Kieran Daly/LONDON

BWIA INTERNATIONAL Airways' new owners believe that they can more than double the Trinidad and Tobago flag-carriers turnover in five years.

The airline, now owned by the Acker Group, its Caribbean investors and employees, will shortly place orders for two Boeing 767-300ERs and eight 757-200s, both with engine choices to be decided. A third 767 and two more 757s could follow eventually.

President and chief operating officer, Ed Wegel says, that all the aircraft are due to be delivered, by the end of 1997, to replace four of five, Lockheed L1011-500 TriStars and seven McDonnell Douglas MD-83s.

The cargo capacity of the 757s, compared with the MD-83s, is a key factor in a business plan which, Wegel believes, could take annual revenue from the present $220 million past $500 million "within five years".

"Add in South America and our allies and there is a lot of incremental revenue that could flow. We are talking about very substantial growth."

Wegel sees new direct links to South America, notably Buenos Aries, Sao Paulo, Rio de Janeiro, Surinam and Venezuela as a strong opportunity, partly because of "cross-seasonality". In the Caribbean he wants to develop destinations, including Aruba, Haiti and, as its infrastructure improves, Cuba.

European services, particularly from Frankfurt and London, are scheduled to be increased, although slots at Heathrow are a problem.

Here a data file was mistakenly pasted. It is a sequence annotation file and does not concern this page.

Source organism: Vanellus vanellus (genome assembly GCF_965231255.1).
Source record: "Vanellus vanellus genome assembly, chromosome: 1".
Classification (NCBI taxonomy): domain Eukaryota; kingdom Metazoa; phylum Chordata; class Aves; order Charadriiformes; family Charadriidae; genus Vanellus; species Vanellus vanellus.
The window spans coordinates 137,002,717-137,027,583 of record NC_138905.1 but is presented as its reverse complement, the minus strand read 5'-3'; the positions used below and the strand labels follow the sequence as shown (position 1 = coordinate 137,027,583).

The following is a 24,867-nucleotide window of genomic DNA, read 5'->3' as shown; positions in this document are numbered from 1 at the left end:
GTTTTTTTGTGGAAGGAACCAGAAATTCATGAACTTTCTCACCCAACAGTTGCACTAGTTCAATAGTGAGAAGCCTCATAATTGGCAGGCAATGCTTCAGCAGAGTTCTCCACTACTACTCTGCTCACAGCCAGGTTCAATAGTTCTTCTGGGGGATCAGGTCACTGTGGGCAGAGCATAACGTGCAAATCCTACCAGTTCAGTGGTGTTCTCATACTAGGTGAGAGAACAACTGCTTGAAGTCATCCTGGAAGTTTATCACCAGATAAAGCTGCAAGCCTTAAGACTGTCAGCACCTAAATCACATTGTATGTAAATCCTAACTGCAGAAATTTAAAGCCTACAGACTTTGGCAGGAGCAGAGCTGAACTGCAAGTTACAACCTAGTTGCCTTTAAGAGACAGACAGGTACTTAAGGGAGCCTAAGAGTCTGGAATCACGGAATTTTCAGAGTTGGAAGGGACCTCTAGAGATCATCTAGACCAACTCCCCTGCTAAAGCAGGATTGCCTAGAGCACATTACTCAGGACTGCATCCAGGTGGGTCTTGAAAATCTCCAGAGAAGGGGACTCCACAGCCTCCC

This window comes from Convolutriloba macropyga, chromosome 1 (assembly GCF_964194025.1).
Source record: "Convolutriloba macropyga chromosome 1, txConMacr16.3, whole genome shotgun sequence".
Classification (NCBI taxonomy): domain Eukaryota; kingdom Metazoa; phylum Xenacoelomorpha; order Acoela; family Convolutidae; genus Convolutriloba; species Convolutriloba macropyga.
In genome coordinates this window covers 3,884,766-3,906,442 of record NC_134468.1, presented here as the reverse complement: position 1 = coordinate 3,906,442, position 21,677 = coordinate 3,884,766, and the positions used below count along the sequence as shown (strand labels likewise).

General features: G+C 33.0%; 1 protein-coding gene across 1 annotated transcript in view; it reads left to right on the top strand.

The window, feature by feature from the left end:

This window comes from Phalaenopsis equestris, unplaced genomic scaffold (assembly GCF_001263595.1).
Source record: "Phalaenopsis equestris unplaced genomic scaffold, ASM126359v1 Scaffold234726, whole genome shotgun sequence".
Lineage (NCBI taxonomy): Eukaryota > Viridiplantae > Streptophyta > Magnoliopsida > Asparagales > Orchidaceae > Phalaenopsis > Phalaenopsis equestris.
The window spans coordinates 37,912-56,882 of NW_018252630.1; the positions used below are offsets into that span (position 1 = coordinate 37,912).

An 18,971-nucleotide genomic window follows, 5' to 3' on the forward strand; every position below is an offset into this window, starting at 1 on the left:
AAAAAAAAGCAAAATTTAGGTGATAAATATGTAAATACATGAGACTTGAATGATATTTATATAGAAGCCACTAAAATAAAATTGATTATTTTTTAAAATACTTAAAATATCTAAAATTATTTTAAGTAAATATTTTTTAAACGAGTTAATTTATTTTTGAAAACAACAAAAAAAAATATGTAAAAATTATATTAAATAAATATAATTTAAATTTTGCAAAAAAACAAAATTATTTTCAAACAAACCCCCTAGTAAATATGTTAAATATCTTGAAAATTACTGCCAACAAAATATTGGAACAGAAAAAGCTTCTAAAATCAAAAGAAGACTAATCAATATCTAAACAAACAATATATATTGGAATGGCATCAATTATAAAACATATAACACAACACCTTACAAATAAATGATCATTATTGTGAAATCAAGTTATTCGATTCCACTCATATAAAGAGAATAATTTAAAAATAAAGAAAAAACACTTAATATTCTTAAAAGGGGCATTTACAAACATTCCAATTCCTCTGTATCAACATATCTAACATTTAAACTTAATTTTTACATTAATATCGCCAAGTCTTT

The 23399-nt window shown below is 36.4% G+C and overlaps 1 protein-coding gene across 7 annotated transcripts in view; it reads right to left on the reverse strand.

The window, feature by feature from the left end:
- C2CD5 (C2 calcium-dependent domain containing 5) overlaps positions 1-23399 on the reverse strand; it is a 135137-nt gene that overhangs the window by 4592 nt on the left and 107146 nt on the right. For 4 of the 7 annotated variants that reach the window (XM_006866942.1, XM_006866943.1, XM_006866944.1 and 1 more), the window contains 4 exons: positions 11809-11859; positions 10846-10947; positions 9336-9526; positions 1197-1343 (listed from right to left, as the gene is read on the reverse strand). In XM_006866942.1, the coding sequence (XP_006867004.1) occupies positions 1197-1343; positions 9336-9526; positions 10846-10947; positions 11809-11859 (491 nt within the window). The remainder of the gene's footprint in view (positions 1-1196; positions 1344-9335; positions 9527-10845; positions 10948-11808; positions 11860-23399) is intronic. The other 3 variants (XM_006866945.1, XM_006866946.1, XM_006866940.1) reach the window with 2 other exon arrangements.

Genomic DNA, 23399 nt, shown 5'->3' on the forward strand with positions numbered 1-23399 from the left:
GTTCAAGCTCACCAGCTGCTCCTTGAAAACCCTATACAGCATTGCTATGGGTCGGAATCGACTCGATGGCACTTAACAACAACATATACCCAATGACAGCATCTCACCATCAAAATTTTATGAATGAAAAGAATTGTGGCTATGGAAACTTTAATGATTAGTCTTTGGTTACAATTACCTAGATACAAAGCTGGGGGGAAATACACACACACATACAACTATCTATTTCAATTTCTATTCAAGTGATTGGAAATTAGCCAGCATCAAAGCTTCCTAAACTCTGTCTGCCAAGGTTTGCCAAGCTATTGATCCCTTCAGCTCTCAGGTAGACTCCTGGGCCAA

A Zurich service will be introduced and Milan may follow.

Wegel believes that the Caribbean Governments are working towards a resolution of the roles of their carriers, particularly of multi-national LIAT and newcomer Carib Express. BWIA has co-operative arrangements with both.

"We see [British Aerospace BAe 146-equipped] Carib Express being a regional and LIAT being a true turboprop-carrier for shorter sectors using their [de Havilland Canada] Twin Otters and [Bombardier/de Havilland] Dash 8s. The Governments will come together at the end of the day and sort it all out."

The other key element is BWIA's alliances with American Airlines, British Midland, Canadian Airlines and TABA of Brazil, together with LIAT, Carib Express and Air Caribbean.

Wegel says that it needs to get the feeds flowing from its international partners and to get the American Airlines-owned Sabre computer reservations system fully operational. This is due by July.

Source: Flight International